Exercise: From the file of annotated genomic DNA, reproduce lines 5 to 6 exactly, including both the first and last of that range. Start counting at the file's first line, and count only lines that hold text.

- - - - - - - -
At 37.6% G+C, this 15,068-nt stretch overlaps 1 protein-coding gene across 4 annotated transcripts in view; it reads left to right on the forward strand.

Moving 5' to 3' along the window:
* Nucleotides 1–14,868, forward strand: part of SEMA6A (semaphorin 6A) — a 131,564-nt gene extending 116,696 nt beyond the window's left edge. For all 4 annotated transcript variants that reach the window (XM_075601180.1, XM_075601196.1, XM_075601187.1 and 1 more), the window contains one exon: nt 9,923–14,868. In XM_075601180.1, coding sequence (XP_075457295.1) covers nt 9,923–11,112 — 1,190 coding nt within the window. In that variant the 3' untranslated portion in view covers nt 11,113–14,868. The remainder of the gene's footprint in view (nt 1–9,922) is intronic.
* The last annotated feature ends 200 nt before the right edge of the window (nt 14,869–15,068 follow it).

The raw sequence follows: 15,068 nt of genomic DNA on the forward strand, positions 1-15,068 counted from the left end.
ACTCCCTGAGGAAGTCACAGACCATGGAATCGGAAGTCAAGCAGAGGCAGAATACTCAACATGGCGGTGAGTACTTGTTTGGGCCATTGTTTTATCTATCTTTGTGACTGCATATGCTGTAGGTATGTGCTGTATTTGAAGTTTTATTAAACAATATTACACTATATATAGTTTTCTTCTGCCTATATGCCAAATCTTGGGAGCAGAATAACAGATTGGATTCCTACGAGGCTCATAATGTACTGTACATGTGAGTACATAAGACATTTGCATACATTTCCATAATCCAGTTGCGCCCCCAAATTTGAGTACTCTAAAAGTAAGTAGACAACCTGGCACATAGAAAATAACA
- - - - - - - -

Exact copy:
The raw sequence follows: 15,068 nt of genomic DNA on the forward strand, positions 1-15,068 counted from the left end.
ACTCCCTGAGGAAGTCACAGACCATGGAATCGGAAGTCAAGCAGAGGCAGAATACTCAACATGGCGGTGAGTACTTGTTTGGGCCATTGTTTTATCTATCTTTGTGACTGCATATGCTGTAGGTATGTGCTGTATTTGAAGTTTTATTAAACAATATTACACTATATATAGTTTTCTTCTGCCTATATGCCAAATCTTGGGAGCAGAATAACAGATTGGATTCCTACGAGGCTCATAATGTACTGTACATGTGAGTACATAAGACATTTGCATACATTTCCATAATCCAGTTGCGCCCCCAAATTTGAGTACTCTAAAAGTAAGTAGACAACCTGGCACATAGAAAATAACA